Non-milestone anniversaries

“How did you two end up meeting? I can’t remember.”

My husband and I have been married for eleven years; I bet no one has asked me that in at least 5. For very good reason though: we’ve been parents for the past 5 years. While our two daughters are among the most wonderful parts of our marriage, they seem to have overtaken our outward identity as a couple (as a “family”) and even how we relate to one another most of the time. Becoming parents to each child was indeed an adventure that we braved together, but it was so little about “us” because it has to be all about the child for quite awhile in the beginning. So it was a genuinely surprising pleasure to visit the town where we were married, stay with a friend from that time of our lives, and (after the kids were asleep) to have her ask that question, “What’s the story of how you two got together, again?”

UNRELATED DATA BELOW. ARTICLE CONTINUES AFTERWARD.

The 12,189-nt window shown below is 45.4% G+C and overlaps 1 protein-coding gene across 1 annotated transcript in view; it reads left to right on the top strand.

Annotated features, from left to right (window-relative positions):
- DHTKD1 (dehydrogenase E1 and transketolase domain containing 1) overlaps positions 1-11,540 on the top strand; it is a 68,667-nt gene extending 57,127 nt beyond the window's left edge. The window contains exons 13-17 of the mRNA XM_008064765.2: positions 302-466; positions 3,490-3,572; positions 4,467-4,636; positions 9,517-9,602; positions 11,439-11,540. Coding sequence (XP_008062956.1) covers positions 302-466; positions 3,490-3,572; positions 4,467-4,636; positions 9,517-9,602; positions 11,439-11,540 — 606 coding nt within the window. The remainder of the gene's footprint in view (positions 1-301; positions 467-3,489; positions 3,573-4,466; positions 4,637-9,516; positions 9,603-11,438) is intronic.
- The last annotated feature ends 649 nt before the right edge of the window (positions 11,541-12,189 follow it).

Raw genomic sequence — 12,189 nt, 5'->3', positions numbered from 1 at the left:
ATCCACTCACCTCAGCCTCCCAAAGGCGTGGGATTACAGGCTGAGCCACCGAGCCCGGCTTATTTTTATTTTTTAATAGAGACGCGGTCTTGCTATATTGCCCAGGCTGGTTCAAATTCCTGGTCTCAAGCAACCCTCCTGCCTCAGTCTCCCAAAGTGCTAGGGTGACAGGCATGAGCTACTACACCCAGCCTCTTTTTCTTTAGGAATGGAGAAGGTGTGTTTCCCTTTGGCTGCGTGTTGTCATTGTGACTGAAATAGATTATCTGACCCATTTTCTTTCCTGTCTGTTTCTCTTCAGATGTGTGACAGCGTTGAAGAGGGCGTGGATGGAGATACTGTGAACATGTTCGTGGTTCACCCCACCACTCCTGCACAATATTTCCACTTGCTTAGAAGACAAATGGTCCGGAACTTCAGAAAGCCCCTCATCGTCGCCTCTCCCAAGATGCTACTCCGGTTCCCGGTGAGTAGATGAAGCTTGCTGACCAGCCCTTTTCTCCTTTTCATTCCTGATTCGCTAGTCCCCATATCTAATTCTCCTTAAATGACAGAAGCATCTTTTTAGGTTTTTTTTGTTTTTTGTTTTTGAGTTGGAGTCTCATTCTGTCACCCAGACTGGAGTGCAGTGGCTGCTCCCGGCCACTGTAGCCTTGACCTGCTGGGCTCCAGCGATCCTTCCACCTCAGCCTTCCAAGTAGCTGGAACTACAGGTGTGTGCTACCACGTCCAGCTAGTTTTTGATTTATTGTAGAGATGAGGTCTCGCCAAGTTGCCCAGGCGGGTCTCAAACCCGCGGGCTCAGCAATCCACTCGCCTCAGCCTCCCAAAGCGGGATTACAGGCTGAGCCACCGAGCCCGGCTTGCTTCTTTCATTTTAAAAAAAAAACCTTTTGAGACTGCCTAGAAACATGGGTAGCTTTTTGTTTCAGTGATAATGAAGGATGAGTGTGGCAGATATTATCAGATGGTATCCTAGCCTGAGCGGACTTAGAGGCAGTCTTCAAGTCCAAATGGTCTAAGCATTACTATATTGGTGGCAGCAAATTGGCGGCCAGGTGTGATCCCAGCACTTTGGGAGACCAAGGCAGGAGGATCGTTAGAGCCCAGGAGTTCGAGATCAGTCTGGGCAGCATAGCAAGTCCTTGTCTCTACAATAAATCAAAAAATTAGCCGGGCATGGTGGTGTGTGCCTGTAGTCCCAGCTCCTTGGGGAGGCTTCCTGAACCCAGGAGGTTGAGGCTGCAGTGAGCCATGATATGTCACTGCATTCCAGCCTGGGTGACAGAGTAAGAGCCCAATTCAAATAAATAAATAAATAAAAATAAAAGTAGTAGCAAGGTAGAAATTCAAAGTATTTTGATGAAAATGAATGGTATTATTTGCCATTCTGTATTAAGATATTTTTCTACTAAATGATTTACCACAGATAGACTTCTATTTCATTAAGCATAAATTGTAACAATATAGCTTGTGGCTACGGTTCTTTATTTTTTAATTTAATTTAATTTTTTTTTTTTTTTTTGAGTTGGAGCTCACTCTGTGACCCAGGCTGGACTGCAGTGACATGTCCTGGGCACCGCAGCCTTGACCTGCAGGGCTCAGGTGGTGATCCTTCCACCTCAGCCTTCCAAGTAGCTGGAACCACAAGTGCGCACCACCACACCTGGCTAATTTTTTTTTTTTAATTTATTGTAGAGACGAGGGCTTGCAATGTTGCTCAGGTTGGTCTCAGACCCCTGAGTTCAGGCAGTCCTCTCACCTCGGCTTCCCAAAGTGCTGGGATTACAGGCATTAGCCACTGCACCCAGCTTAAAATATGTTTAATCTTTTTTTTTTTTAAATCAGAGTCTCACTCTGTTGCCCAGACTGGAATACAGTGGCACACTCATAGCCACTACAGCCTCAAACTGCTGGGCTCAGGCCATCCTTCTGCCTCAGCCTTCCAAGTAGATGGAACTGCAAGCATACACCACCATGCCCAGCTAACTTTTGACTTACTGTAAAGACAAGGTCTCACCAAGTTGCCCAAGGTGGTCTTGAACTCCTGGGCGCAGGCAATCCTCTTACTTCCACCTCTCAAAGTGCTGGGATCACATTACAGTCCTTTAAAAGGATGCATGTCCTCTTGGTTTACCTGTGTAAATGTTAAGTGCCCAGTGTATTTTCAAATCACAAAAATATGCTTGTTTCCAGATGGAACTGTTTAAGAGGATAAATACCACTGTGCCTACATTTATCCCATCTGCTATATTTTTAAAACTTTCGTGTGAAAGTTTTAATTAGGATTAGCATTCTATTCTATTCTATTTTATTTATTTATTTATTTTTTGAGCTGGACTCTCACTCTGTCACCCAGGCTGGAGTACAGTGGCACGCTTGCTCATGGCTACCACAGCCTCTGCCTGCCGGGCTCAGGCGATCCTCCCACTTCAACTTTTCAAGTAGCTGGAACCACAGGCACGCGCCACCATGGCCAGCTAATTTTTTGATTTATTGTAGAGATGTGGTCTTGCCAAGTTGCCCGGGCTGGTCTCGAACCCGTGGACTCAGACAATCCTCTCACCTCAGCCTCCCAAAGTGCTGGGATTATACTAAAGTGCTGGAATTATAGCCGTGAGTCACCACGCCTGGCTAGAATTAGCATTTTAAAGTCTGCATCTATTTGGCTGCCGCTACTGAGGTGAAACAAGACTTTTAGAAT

I had forgotten just a little bit the pace of our falling in love (not in my long-term memory, but you know, in my short-term memory and daily interactions). How we were such a good fit, and not only did we both know it so quickly, but others recognized it too. Our friend’s follow-up comments named that in ways we haven’t named to each other in awhile. “It sounds like you were really lucky to find the one person who…” she said. She’s right. But we haven’t thought about that luckiness lately.

There seems to be this horizonless middleness – maybe it is middle age? – where we aren’t peering into the exciting unknown with exhilaration, making the person whose hand we are gripping key to jumping off that cliff… because the present stretches on without much change in topography as far as the eye can see. The daily routine of taking care of and providing for kids (whom we love!) is part of the flat surface of the foreseeable future, but so is working without striving for a diploma or residency to complete.

Remembering who we were to each other at the beginning, prodded by someone who has had pretty limited experience of us in person since then, was just what we needed for one of these insignificant, non-milestone anniversary years. With a simple inquiry, she helped me to recover some gratefulness, and actual awe at what we have in each other.

Author: LAMPomrenke

Wordsmith. Cultivator of family memories. Lutheran pastor.

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